RT was another one of those weird dual analogue characters popular in the 1970s. That is to say, both he and Marvel's The Vision revival came out around the same time, and involved androids created by established evil scientists to infiltrate and destroy a super-team from within, but both turn good and develop a penchant for crying. Both characters took up sexual relations with human women, both adopted children, both have a tendency to get ripped to pieces or turn temporarily evil, and they even look alike.
Going further back, this Red Tornado was preceded by Ma Hunkel, one of DC's first costumed heroines, albeit played for laughs. The original Red Tornado was a tough husky woman of the Golden Age who made up for her lack of abilities and resources with moxie. The android Red Tornado was yet another fit white male in appearance to come out very late in the Silver Age with incredible inborn powers he used to be a whiny, ineffectual "hero" granted near immediate access to the JLA. While few would count him as the first Bronze Age super-hero, John Smith certainly anticipated the worst tendencies of "feet of clay" heroes the fan-writers of the "Me" decade adored.
There's a lot more to Red Tornado's origins. Besides being built by T.O. Morrow, he somehow got possessed by an old Adam Strange space villain, I think. That whole Tornado Champion/Tyrant thing always confused me. Later still, he became Earth's Air Elemental, but that fell by the wayside along with Firestorm, Naiad, and somehow even Captain Atom ("Quantum Elemental?") horning in on Swamp Thing's act. A few years back, we learned there were a bunch of other androids, like Red Torpedo and Red Volcano, that most folks would love to see introduced to Red Rum. It was all part of DC trying to pretend Red Tornado had lore worth exploring and a fan base-- as if.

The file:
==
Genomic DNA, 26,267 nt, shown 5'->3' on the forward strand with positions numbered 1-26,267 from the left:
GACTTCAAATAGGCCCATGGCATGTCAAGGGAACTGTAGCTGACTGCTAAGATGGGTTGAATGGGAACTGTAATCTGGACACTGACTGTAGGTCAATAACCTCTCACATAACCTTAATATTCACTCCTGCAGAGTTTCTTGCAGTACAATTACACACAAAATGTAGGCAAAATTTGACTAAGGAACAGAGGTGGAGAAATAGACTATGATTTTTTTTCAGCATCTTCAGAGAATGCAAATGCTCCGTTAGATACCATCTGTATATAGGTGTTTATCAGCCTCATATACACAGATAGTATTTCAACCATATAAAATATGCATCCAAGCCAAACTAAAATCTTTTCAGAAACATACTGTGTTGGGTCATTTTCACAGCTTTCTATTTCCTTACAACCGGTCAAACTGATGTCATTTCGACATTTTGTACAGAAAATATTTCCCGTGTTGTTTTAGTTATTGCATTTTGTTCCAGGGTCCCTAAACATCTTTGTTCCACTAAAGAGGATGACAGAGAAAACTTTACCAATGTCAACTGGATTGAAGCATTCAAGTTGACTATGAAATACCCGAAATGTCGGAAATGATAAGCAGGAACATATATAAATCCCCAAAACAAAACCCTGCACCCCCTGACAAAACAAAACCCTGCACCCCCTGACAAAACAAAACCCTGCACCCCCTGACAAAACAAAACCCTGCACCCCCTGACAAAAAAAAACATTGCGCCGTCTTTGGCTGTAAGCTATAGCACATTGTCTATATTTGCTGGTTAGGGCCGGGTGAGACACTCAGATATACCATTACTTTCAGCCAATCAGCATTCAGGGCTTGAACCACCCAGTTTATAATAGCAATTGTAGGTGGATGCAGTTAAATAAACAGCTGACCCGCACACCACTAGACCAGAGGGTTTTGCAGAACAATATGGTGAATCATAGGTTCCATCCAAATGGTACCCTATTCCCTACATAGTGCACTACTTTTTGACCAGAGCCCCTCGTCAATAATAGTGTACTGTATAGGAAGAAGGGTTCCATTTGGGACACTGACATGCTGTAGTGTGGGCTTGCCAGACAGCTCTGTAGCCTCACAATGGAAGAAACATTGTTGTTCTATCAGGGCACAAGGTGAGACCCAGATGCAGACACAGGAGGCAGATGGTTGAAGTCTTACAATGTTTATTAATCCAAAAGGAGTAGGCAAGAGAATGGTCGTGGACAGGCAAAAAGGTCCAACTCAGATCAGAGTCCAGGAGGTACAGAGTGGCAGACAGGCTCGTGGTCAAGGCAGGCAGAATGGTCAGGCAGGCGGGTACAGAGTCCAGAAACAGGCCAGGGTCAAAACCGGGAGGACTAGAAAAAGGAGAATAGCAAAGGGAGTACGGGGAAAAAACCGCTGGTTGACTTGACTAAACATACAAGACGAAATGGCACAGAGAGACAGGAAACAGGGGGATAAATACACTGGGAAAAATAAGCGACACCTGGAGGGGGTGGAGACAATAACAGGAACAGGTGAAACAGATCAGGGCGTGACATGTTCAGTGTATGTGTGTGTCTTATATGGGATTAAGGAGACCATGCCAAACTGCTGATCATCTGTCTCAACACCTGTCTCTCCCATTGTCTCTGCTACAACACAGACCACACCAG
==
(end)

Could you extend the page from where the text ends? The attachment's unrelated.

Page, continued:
I genuinely feel that the Red Tornado embodies much of what was and continues to be wrong with comics books. He has a terrible set of origins dependent on ties to impenetrable continuity, a lousy personality, lame powers, an ugly costume, he wipes his rust hole on his legacy status, and exists in opposition to racial and gender diversity in comics. Red Tornado is a character who makes a comic book worse simply by being in it, but is perfectly willing to actively push a book over the abyss with his distasteful activities. The Red Tornado as it stands is an irredeemable abomination, begging to finally be destroyed to make way for a better use of the trademark. If nothing else good comes out of the New 52, it would be nice to see an entirely new female Red Tornado abolish the memory of this hunk of junk forevermore.